Perhaps the most eye-opening is the discovery of an OEM’s own flaws and how their behaviors impact their suppliers. Effective supplier scorecards often bring a company’s own shortcomings to light. Supplier performance is heavily influenced and dependent upon the relationship and interaction between the supplier and OEM. If the OEM’s internal shortcomings are not identified and addressed, simply shopping around for a new supplier likely won’t help much. Being open about your own issues and being willing to have open and honest conversations internally, as well as with suppliers, is the best and quickest way to continuous improvement.
Who is the best kind of person to manage a scorecard? What traits and skills does s/he have? Conversely…who’s the wrong person?
The best person is likely to be in the supplier quality organization. This person works closely with all of the suppliers and really is the link between suppliers and the OEM. Skills and traits include:
- Part knowledge
- Process knowledge
- Manufacturing knowledge
- Inspection knowledge
- Detail oriented
- Open and honest communicator
- Relationship builder
The wrong person is one who is not intimately connected with the process and is concerned with only one aspect of the business. A simple example would be one who is only interested in part cost, irrespective of the other factors that make a good supplier. Managing suppliers really requires input from multiple functional working groups within the organization.
Do you have next-level advice on weighting the various metrics? Do you feel that most people “get” how to assign weights on their own?
Applying weighting factors is really dependent upon the goals and objectives of the organization. The items on the scorecards should be the things that contribute to the goals of the organization. The weighting needs to align these factors in proper precedential order. As more scorecard elements are added, the indicated actions based on the scores are affected by the weighting factors. From our perspective and observations seen in industry, this concept of “weighting” is somewhat challenging. The big advantage, though, is that it facilitates the use of many elements, giving a much more complete picture of your suppliers’ performance.
How much time is typically invested in tracking data, analyzing the details and taking action? (I am assuming that it could be a full-time job, but it’s likely one of many roles for a single person, right?)
The amount of time needed to implement and maintain scorecards depends on the availability and integrity of the data already available. If data is available (and we are confident that it is trustworthy and timely), then this data can be fed into the scorecard relatively easily. If data systems are not in place (or lack integrity), then the time to obtain the information to feed a scorecard is significantly higher. The more elements added to the scorecard increases the time to populate it, especially in particularly heavy manual systems.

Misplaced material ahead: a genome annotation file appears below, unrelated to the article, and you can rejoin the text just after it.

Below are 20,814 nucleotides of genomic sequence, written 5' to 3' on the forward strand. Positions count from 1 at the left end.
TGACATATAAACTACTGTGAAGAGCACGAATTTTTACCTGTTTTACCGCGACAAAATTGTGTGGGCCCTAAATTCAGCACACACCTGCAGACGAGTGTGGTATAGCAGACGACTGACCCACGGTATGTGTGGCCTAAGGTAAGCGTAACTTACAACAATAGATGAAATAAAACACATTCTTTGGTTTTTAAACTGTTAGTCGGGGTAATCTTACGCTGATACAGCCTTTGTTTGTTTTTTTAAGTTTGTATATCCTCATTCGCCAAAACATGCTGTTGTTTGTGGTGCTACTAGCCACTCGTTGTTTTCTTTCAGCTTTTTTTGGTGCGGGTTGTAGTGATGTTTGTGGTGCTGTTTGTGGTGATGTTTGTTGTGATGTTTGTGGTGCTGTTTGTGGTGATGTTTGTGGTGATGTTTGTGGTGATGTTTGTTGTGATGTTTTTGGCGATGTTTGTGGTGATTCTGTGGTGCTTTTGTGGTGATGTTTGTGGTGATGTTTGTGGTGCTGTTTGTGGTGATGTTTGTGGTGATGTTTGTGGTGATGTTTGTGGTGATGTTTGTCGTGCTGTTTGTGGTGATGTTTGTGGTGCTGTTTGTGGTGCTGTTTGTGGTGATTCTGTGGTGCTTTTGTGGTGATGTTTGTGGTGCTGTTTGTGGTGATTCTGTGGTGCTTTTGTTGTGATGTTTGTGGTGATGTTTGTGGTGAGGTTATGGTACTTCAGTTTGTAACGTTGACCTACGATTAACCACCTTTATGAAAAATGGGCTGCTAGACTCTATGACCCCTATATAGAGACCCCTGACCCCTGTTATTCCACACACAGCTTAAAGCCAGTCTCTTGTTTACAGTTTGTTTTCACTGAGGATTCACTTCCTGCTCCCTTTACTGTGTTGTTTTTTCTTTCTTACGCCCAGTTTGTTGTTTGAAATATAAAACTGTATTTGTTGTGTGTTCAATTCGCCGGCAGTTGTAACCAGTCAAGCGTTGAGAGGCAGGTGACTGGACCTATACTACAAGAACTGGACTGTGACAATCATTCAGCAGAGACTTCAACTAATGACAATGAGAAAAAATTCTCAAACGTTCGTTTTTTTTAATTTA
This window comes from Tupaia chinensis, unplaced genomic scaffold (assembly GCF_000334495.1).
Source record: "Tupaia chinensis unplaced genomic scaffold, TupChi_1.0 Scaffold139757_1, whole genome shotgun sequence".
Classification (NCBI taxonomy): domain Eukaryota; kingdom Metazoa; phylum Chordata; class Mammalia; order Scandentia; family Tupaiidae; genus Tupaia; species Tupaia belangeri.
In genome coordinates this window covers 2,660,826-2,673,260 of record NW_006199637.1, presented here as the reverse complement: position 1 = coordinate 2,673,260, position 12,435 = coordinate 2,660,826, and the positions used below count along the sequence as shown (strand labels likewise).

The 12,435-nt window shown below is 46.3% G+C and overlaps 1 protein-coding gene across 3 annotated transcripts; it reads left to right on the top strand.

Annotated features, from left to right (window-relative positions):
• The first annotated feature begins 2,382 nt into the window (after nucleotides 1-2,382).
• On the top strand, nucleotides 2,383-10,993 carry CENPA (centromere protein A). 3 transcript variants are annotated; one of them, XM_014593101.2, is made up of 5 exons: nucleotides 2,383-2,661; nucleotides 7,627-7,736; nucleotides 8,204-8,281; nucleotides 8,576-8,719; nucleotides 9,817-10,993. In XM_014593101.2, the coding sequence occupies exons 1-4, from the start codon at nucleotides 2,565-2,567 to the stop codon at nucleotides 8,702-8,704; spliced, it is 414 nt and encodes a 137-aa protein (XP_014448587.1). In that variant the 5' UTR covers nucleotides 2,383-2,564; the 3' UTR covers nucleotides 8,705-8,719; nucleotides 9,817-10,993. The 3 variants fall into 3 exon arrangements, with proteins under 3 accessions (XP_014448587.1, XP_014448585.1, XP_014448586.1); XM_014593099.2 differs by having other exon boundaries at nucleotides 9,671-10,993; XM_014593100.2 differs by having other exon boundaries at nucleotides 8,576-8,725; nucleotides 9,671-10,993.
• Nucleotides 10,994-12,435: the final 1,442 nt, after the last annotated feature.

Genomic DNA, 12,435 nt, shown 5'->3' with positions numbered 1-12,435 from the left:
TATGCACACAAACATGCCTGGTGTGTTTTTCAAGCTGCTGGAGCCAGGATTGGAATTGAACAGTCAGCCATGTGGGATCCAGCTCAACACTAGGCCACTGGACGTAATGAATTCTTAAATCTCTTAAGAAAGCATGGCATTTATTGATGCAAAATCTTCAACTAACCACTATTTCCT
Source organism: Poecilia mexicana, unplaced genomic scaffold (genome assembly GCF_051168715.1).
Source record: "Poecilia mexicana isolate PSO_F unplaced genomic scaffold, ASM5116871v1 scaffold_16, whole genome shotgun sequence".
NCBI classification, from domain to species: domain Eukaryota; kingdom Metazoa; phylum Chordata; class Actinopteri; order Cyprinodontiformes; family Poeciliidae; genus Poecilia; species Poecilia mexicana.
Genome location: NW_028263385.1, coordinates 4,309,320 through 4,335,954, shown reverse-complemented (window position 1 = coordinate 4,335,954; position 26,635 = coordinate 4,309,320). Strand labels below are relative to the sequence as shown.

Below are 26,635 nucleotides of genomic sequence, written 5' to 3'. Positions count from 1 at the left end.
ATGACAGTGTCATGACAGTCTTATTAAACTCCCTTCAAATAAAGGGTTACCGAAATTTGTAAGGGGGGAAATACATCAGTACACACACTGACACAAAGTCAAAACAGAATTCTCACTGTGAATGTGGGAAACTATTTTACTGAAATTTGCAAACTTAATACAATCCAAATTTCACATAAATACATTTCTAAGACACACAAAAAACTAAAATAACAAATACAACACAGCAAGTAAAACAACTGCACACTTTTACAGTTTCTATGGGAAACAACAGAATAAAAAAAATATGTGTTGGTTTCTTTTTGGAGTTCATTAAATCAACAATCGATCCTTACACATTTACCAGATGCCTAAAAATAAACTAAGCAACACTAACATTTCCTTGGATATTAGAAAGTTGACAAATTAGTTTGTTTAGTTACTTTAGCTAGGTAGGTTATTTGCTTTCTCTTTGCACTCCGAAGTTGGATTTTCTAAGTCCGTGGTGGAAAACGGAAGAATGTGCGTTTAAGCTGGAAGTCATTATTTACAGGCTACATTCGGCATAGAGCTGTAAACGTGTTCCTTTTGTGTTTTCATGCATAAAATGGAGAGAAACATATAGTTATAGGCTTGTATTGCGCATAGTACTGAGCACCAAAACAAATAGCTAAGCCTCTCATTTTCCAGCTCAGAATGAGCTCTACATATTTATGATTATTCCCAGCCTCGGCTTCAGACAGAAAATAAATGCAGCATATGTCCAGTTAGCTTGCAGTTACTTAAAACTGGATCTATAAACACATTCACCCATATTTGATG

A process owner should be established to ensure that the scorecards are updated properly and in a timely fashion (but likely would not be making these updates him/herself). However, developing and maintaining a supplier scorecard really is a team effort. The output of a scorecard drives decisions that will impact many areas of the company, such as R&D, quality, sourcing, purchasing, receiving, warehouse, customers, etc. It only makes sense to include these people in the development of the metrics in the first place, to ensure that we are collecting and measuring the right things, and that the proper weighting factors are applied.
Eduard Toerek is President of QUARA Innovations and has over 30 years of quality and regulatory experience in medical device and life sciences industries, including roles at Picker International, Marconi Medical Systems and as Global Q&R Director at Philips Healthcare. Mr. Toerek has also served in numerous industry relations roles, including Vice-Chair of the NEMA/MITA CT Group (where he co-authored industry standards adopted by FDA), COCIR representative and member of the U.S. Access Board Advisory Panel. He represents firms globally with regulatory compliance issues, trains their Q&R professionals, manages Q&R implications of corporate mergers and acquisitions and assists them in preparation for FDA inspections, Notified Body audits and European Medicines Agency (EMA) GMP inspections.
Reinhold Toerek is Vice President of QUARA Innovations, where he applies his Six Sigma Black Belt certification and training to work with clients in the medical device and life sciences industries to manage their quality system improvement, process improvement and supplier quality management issues. Prior to QUARA, Mr. Toerek held positions at Ford Motor Company, National City Bank, OrthoHelix Surgical Designs, Tornier and Wright Medical in manufacturing and quality.